EY’s Global Chairman and CEO Mark Weinberger commented on the result of the UK’s referendum and explained that more uncertainty for businesses is imminent. “In a global economy already struggling with slow growth, this may further dampen the outlook. The broader consequences to the EU also remain uncertain at this time. The UK has strong political, economic and financial systems and is well able to deal with short- and longer-term effects of Brexit.”
Rajesh Agrawal, founder and CEO of Xendpay, highlighted prior to the exit from the EU that the free movement of capital would be put at risk and it would be senseless for the UK to be cut off from London’s 500 million customers on the other side of the channel. “Leaving the EU would put the fintech industry – that contributes so greatly to our economy with an annual value of over £20 billion and counting – at great risk at a time when the world flocks to our nation to have a slice of the fintech pie.”
On the other hand, fintech influencer Chris Gledhill, CEO and co-founder of Secco Bank, believed that this decision should be viewed as a second chance. “I believe it is time we started treating a Brexit as an opportunity, not just for UK fintech but for the UK as a whole. It’s like a choice myself and a good few people in the London Fintech scene have made – do you continue working for a large incumbent organisation or quit and join a startup. Well I believe it’s time the UK started acting more like a startup and less like an employee of Europe,” Gledhill said.
Despite increased compliance with regulation, financial institutions that are under pressure from the European Union to incorporate initiatives such as Solvency II will still have to put these standards into place. Charles Portsmouth, Director at insurance adviser Moore Stephens, commented: “the reality is that a wholesale rollback of regulatory pressures originating from the EU is still unlikely. Major European-level initiatives such as Solvency II have already been incorporated into UK law; they are an integral part of the system in the country.”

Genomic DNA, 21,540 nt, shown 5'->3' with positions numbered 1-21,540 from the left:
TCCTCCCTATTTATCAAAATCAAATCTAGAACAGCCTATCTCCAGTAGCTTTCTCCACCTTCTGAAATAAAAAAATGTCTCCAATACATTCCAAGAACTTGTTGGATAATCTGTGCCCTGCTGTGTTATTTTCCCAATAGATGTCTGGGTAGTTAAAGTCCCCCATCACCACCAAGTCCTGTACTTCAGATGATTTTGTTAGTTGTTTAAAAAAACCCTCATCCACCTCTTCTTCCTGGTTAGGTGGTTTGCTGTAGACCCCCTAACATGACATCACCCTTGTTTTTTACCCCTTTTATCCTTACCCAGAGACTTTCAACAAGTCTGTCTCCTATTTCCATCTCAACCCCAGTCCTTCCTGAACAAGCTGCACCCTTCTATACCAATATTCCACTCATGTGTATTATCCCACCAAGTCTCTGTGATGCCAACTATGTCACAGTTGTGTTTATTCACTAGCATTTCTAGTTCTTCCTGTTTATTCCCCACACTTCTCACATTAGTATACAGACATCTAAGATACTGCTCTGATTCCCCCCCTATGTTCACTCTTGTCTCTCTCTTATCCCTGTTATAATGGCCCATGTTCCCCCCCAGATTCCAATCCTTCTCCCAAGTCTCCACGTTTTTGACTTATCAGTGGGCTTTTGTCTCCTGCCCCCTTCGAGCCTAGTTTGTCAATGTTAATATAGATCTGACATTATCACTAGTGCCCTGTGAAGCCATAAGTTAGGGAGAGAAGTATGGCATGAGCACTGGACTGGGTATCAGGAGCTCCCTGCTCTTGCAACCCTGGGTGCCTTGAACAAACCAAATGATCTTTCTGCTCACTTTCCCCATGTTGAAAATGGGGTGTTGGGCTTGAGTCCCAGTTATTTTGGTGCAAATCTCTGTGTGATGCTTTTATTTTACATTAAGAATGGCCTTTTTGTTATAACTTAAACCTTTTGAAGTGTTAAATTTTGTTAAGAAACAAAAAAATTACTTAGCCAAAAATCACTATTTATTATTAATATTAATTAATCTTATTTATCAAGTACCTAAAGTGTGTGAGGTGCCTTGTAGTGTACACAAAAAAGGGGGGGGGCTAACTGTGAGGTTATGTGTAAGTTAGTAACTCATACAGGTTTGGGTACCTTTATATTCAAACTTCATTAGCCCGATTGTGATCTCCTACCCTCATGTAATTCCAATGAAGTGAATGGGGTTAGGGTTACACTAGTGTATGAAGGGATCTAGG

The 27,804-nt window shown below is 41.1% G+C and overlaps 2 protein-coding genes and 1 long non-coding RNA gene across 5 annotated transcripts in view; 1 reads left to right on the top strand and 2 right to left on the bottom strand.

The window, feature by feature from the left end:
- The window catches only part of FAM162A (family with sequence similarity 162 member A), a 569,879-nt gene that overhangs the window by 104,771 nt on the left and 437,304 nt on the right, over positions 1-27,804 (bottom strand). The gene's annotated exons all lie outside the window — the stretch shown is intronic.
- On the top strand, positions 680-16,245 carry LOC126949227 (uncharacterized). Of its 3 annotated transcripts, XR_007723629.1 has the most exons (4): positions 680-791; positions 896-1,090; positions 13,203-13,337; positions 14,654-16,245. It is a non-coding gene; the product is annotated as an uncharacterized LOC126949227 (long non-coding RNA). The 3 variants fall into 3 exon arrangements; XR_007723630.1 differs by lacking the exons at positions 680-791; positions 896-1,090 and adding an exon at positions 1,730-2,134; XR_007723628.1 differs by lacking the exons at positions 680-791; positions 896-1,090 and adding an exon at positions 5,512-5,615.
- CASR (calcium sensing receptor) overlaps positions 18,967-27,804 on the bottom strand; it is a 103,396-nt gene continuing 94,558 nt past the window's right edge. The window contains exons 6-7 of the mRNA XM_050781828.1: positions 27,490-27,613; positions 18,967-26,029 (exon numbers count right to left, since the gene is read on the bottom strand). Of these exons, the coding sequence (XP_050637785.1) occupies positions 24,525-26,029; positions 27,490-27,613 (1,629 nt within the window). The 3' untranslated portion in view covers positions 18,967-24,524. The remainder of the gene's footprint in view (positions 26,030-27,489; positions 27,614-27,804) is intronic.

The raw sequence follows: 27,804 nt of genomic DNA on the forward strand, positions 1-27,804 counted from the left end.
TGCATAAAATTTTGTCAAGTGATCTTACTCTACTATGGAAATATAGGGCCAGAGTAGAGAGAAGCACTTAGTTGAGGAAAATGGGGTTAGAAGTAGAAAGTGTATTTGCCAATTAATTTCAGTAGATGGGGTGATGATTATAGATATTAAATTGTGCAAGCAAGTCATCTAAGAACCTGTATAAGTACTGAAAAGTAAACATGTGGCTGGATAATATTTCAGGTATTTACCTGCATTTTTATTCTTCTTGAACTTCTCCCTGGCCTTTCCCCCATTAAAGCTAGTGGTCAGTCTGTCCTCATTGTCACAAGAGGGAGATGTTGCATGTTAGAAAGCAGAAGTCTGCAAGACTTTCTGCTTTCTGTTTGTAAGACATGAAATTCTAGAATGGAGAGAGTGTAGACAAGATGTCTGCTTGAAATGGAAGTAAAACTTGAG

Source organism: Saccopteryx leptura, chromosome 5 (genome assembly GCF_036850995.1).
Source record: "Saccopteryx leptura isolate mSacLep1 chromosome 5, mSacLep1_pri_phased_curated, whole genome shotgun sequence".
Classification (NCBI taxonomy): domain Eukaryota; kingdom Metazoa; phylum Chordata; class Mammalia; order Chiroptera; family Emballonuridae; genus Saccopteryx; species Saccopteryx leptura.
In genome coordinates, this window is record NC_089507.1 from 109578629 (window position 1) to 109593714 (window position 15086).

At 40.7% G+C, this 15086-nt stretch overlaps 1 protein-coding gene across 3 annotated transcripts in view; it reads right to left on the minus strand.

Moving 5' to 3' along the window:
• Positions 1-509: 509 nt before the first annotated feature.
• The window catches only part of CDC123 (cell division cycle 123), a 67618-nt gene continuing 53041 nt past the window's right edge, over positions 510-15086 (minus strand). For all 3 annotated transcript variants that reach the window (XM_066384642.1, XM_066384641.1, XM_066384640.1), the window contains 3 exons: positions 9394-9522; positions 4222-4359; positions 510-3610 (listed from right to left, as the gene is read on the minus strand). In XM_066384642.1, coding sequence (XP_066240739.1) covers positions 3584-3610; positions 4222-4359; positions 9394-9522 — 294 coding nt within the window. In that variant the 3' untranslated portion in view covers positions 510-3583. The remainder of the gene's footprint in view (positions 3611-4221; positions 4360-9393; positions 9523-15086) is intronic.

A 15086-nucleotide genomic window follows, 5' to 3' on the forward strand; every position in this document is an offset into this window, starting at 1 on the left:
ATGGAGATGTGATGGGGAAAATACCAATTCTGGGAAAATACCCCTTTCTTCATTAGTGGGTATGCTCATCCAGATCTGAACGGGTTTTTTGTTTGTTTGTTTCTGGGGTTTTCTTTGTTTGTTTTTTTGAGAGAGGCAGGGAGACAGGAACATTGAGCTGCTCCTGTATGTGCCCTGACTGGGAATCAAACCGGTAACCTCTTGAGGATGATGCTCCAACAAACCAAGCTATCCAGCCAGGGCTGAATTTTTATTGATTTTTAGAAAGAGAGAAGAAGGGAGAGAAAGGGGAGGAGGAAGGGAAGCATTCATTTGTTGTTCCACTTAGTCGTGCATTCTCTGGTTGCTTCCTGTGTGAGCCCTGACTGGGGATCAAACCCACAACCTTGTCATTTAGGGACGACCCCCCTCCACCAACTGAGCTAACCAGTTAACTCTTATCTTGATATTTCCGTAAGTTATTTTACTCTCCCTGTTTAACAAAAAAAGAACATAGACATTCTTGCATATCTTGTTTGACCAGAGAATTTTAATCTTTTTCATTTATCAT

With warnings of thousands of jobs at stake at large financial institutions such as HSBC and JPMorgan Chase, European banks may also move back across the channel, which could open up the space further for fintech to enter. The Financial Times explained that global banks within the EU have used their right to passport into the other 28 member states, but the Brexit could mean that many of these businesses would also have to leave.
France’s central bank governor, Francois Villeroy de Galhau, suggested that relocation for many banks would be necessary. “If tomorrow Britain is not part of the single market, the City [of London] cannot keep this European passport, and clearing houses cannot be located in London either,” he said according to the FT. Although this is an option, the UK could opt for the “Norwegian option”, where they would become a member of the European Economic Area and would have access to the single market without being an official member of the EU.
Mark Carney’s “promise of fintech” should not be forgotten in light of the Brexit, and the UK should still invite “the wave of innovation sweeping through the world of financial technology [that] promises nothing short of revolution”.